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    1. Hi there Erin and thanks so much for your comments. I too am big fan of Gates of Paradise and have been ever since I first saw them in Florence. Your observations about Massacio are 100% correct...he was one of the pioneers who took us from Medieval to the Renaissance. Thx so much for stopping by and sharing your thoughts and experiences!

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  9. Jeff, What a beautiful piece of writing about the Renaissance history and arts. Very concise and coherent I love Florence and its Renaissance architecture especially, the Doumo. Yes, I'm in awe of the double dome! I must admit I didn't pay that much attention to The Trinity in Santa Maria Novella. Your piece about it is so profound that I want to go back and look at it closely.

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    1. Hi there Marisol,

      Thank you so much for stopping by and for your kind compliments! Actually, I am in awe of the entire city...there is so much to discover and savor!!

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  10. Wow Jeff, you read my mind. We were discussing renaissance art only just the other day and how the Medici's embraced the movement through undying sponsorship and passion. Reading a lot of history of that period has made me follow geniuses such as Di Vinci and how he ended up in Milan, working for the Sforza. What he did in terms of city engineering and warfare advisory as well as his well-known art. It's great to follow the trail of these renowned figures and what impact they left in various parts of Italy.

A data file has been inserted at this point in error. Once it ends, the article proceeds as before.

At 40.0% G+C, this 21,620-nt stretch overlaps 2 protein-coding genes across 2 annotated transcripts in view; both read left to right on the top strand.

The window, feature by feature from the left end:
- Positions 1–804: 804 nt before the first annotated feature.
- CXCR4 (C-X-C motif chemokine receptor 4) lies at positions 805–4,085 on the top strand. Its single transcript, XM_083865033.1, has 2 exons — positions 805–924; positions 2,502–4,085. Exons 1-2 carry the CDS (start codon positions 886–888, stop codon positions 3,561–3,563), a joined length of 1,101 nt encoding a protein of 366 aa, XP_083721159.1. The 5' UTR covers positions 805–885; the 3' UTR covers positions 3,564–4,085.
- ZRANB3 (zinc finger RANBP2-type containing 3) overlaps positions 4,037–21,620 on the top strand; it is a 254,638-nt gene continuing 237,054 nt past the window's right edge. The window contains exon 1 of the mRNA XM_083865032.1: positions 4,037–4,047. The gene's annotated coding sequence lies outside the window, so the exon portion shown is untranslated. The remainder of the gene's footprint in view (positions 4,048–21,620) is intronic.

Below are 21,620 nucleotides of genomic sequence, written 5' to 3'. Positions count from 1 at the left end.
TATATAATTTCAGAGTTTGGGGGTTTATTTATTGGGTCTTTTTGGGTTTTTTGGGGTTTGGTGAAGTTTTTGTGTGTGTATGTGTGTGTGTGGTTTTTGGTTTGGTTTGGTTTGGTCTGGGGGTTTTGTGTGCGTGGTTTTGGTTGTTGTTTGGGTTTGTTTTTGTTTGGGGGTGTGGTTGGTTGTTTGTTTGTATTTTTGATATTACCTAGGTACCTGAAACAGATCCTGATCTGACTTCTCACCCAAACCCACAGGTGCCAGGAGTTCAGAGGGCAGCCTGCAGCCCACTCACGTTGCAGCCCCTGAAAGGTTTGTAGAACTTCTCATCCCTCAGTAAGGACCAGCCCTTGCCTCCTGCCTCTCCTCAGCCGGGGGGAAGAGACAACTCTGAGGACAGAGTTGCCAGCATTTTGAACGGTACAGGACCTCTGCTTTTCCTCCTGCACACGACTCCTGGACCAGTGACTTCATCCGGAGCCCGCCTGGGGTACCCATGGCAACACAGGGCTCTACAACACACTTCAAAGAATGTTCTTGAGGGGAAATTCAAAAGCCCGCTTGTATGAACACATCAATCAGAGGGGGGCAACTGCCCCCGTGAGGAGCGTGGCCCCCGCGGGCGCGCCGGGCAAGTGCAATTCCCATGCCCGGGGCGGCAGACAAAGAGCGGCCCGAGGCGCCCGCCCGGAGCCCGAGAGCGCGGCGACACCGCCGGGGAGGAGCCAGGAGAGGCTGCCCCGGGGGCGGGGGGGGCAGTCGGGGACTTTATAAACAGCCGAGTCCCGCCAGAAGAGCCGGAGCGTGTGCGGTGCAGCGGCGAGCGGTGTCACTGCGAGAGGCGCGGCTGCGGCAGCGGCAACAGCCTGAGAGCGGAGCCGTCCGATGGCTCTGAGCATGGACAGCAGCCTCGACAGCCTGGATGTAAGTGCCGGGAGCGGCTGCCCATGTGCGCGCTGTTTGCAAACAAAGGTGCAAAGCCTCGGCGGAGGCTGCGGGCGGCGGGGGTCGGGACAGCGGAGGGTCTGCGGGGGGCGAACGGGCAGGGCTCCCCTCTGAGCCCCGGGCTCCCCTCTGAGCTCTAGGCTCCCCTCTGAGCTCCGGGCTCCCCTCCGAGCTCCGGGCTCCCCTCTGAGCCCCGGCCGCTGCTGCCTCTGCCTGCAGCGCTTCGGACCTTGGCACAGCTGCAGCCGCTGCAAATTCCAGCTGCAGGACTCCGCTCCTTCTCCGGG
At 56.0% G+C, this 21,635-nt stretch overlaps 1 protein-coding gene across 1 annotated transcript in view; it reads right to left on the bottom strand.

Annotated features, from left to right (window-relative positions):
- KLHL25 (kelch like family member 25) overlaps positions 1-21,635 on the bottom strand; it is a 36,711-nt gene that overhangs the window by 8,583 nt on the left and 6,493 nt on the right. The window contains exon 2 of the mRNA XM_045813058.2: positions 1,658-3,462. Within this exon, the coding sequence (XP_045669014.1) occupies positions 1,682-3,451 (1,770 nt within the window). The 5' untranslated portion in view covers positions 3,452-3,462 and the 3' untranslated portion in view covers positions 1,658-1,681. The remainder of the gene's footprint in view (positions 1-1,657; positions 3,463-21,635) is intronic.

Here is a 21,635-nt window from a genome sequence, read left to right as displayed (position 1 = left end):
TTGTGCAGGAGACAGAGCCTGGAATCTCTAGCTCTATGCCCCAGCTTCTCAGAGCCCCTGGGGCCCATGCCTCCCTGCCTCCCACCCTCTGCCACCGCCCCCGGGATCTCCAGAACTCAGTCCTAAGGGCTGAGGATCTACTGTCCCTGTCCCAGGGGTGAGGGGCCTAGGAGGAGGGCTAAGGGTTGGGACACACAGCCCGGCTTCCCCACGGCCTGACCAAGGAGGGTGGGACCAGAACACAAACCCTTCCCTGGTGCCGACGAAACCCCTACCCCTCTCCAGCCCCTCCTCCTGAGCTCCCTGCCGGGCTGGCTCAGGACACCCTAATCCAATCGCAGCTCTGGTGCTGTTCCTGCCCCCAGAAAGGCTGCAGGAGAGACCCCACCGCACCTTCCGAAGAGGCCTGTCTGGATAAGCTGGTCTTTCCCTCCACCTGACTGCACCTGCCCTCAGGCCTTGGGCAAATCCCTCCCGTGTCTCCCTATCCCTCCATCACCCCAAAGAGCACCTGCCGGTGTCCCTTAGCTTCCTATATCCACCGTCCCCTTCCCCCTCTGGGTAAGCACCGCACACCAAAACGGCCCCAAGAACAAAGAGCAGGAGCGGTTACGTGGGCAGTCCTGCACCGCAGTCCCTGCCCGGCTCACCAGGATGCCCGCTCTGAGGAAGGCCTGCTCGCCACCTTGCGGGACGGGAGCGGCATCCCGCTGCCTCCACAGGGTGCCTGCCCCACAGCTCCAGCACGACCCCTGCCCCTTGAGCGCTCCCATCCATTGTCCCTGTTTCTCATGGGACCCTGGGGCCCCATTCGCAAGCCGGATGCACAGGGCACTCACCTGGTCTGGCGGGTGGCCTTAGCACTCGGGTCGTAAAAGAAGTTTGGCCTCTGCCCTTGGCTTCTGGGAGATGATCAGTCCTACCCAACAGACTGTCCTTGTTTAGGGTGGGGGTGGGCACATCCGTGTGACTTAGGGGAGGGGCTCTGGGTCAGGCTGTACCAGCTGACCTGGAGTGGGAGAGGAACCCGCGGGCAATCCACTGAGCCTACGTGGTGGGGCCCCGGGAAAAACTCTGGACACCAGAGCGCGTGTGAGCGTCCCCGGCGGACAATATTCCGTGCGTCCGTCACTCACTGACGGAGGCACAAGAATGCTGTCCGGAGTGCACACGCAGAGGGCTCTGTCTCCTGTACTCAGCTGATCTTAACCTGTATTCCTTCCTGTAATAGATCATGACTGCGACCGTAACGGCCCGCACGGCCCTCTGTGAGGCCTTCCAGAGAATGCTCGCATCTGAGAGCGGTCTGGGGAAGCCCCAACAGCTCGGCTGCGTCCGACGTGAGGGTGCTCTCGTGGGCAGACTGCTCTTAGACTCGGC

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    1. Hi there Nathalie and thanks so much for stopping by to share your comments! I couldn't agree with you more about the Medici and Leonardo. Actually, could have written a book about the Medici and their influence on the Renaissance for this post but you would probably still be reading it. ; )

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    1. Hi Angelie and thanks for stopping by and for your kind thoughts!

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Thank you for stopping by and sharing your thoughts!